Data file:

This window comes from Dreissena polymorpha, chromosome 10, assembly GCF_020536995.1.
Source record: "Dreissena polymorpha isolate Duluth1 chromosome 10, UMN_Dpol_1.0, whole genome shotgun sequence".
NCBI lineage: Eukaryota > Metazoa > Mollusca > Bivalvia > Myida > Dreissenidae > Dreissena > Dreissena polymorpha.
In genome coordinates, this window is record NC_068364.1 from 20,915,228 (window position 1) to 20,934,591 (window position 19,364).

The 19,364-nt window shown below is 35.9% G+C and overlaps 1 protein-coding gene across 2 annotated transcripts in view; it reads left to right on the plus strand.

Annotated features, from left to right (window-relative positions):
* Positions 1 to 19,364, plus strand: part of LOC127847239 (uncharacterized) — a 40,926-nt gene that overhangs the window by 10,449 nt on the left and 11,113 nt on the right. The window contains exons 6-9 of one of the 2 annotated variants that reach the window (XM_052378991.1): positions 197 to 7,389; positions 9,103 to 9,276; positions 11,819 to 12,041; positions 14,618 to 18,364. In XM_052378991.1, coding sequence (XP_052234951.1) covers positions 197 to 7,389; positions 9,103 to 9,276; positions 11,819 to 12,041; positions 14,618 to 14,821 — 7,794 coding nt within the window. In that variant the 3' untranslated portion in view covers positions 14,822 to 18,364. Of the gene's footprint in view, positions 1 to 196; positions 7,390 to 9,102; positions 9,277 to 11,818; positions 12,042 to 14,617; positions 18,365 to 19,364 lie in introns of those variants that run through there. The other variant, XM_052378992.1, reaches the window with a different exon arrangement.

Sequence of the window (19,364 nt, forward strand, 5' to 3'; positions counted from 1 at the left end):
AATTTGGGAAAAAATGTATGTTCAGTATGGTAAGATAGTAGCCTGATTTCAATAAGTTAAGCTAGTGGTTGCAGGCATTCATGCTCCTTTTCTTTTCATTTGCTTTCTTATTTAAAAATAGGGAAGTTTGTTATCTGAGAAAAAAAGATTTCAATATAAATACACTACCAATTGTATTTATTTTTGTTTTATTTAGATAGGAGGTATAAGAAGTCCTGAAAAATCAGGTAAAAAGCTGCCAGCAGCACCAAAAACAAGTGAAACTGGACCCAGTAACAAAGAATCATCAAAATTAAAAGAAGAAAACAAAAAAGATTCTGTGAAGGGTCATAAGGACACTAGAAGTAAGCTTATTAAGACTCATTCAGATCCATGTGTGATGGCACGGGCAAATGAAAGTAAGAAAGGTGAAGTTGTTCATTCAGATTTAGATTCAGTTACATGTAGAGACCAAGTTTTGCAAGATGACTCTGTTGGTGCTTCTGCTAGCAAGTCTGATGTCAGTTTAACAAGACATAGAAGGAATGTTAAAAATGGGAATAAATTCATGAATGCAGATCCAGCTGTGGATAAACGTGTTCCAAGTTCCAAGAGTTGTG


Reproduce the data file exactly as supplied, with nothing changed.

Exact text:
This window comes from Dreissena polymorpha, chromosome 10, assembly GCF_020536995.1.
Source record: "Dreissena polymorpha isolate Duluth1 chromosome 10, UMN_Dpol_1.0, whole genome shotgun sequence".
NCBI lineage: Eukaryota > Metazoa > Mollusca > Bivalvia > Myida > Dreissenidae > Dreissena > Dreissena polymorpha.
In genome coordinates, this window is record NC_068364.1 from 20,915,228 (window position 1) to 20,934,591 (window position 19,364).

The 19,364-nt window shown below is 35.9% G+C and overlaps 1 protein-coding gene across 2 annotated transcripts in view; it reads left to right on the plus strand.

Annotated features, from left to right (window-relative positions):
* Positions 1 to 19,364, plus strand: part of LOC127847239 (uncharacterized) — a 40,926-nt gene that overhangs the window by 10,449 nt on the left and 11,113 nt on the right. The window contains exons 6-9 of one of the 2 annotated variants that reach the window (XM_052378991.1): positions 197 to 7,389; positions 9,103 to 9,276; positions 11,819 to 12,041; positions 14,618 to 18,364. In XM_052378991.1, coding sequence (XP_052234951.1) covers positions 197 to 7,389; positions 9,103 to 9,276; positions 11,819 to 12,041; positions 14,618 to 14,821 — 7,794 coding nt within the window. In that variant the 3' untranslated portion in view covers positions 14,822 to 18,364. Of the gene's footprint in view, positions 1 to 196; positions 7,390 to 9,102; positions 9,277 to 11,818; positions 12,042 to 14,617; positions 18,365 to 19,364 lie in introns of those variants that run through there. The other variant, XM_052378992.1, reaches the window with a different exon arrangement.

Sequence of the window (19,364 nt, forward strand, 5' to 3'; positions counted from 1 at the left end):
AATTTGGGAAAAAATGTATGTTCAGTATGGTAAGATAGTAGCCTGATTTCAATAAGTTAAGCTAGTGGTTGCAGGCATTCATGCTCCTTTTCTTTTCATTTGCTTTCTTATTTAAAAATAGGGAAGTTTGTTATCTGAGAAAAAAAGATTTCAATATAAATACACTACCAATTGTATTTATTTTTGTTTTATTTAGATAGGAGGTATAAGAAGTCCTGAAAAATCAGGTAAAAAGCTGCCAGCAGCACCAAAAACAAGTGAAACTGGACCCAGTAACAAAGAATCATCAAAATTAAAAGAAGAAAACAAAAAAGATTCTGTGAAGGGTCATAAGGACACTAGAAGTAAGCTTATTAAGACTCATTCAGATCCATGTGTGATGGCACGGGCAAATGAAAGTAAGAAAGGTGAAGTTGTTCATTCAGATTTAGATTCAGTTACATGTAGAGACCAAGTTTTGCAAGATGACTCTGTTGGTGCTTCTGCTAGCAAGTCTGATGTCAGTTTAACAAGACATAGAAGGAATGTTAAAAATGGGAATAAATTCATGAATGCAGATCCAGCTGTGGATAAACGTGTTCCAAGTTCCAAGAGTTGTG